BENGALURU, June 20 (Reuters) - Shares of Indian liquor firm Som Distilleries and Breweries fell as much as 9% on Thursday after authorities said they would impound one of the group's distilleries, where officials said 59 children had been working illegally.

Police launched an investigation into Som after the National Commission for Protection of Child Rights (NCPCR) last week found 39 boys and 20 girls working at a distillery in Madhya Pradesh state. The agency also released photos of children's hands with chemical burns.

Som shares fell nearly 9% on Thursday, taking weekly losses to 15%, before recovering. The company is valued at $271 million, according to LSEG data.

Som said in an exchange filing this week the issue was related to a plant run by its "associate private limited company", which used labour supplied by contractors, who may not have carried out proper age checks.

Some of the children found working at the distillery were taken to the factory in school buses, NCPCR has said.

"On the basis of the interaction with the children, there is an apprehension that the minors found working in the said distilleries may have been brought to the premises in the guise of taking children to school or to play," NCPCR said in a June 19 letter to state officials, seen by Reuters.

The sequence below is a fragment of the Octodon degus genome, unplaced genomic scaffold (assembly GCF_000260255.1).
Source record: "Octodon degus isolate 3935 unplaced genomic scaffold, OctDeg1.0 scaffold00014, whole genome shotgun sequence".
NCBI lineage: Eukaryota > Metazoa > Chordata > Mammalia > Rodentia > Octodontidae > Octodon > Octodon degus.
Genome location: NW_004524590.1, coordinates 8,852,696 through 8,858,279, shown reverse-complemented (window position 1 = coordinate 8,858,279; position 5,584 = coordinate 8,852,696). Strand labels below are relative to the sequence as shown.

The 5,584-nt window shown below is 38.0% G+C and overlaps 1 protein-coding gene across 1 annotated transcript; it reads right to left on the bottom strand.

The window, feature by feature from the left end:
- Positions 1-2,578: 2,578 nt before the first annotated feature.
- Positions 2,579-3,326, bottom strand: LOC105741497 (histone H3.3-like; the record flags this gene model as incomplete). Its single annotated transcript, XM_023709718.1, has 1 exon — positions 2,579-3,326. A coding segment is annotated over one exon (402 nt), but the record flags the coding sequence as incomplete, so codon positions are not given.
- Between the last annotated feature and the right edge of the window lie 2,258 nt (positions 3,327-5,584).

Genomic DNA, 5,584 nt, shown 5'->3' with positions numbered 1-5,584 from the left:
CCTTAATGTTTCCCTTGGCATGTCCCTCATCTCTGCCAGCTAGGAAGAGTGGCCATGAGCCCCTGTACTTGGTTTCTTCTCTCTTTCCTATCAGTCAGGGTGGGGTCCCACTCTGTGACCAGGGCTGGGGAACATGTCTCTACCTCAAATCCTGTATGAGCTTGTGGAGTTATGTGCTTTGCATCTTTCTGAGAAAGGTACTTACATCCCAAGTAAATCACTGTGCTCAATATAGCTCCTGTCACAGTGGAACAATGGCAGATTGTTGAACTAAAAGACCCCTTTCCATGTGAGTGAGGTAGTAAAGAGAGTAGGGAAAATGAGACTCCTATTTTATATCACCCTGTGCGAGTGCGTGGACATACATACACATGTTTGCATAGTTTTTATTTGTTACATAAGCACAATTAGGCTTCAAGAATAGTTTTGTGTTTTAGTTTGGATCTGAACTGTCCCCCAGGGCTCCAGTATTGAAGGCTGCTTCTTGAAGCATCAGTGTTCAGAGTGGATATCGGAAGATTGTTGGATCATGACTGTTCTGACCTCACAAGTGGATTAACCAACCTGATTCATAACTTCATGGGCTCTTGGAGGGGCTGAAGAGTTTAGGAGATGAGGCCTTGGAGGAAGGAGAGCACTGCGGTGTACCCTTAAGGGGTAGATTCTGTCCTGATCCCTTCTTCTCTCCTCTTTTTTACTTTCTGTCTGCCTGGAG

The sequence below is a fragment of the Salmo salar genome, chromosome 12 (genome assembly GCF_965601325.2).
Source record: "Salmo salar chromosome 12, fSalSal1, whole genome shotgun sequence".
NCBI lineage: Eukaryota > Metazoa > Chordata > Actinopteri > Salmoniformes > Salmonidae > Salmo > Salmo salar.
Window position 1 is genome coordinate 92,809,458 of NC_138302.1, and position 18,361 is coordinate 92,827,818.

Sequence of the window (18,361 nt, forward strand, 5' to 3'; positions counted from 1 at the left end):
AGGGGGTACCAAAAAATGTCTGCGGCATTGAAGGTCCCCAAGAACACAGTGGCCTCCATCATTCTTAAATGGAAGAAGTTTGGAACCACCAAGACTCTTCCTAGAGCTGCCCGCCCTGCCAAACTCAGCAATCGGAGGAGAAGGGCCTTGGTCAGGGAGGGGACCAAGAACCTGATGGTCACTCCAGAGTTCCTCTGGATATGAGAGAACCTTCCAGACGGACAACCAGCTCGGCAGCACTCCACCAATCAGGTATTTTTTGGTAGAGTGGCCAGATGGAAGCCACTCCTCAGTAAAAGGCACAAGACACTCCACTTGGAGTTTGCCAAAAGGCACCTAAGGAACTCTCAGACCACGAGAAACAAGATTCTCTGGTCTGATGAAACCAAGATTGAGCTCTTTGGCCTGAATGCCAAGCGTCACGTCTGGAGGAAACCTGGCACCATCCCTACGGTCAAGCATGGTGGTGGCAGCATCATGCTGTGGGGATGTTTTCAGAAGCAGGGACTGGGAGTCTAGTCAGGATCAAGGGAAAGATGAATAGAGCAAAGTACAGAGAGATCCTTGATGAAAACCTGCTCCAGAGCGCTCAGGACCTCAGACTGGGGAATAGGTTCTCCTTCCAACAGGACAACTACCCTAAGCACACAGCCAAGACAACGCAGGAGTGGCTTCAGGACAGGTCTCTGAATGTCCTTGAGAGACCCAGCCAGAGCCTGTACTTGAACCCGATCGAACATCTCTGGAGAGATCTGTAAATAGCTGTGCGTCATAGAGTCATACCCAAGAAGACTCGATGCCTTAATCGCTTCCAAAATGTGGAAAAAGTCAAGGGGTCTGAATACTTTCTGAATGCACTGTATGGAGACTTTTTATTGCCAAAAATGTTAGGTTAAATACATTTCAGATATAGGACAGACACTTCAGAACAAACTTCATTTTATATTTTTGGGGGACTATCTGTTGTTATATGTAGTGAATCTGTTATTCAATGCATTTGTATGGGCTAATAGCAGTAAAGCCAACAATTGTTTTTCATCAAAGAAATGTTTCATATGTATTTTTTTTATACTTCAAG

The state government has temporarily suspended the plant's manufacturing licences.

The company in its 2022 annual report stated its policy and practices relating to protection of human rights, including not using child labour, applies to the company and its units, "as well as to the contractors engaged by the company".

In its latest 2023 annual report, Som also flagged zero cases of child labour complaints filed by employees and workers.

Som sells beer and whisky in India's thriving alcohol industry, where both foreign and domestic players operate. Its website describes it as an "internationally acclaimed brand" available in over 20 markets including the United States, New Zealand and the United Kingdom. (Editing by Aditya Kalra)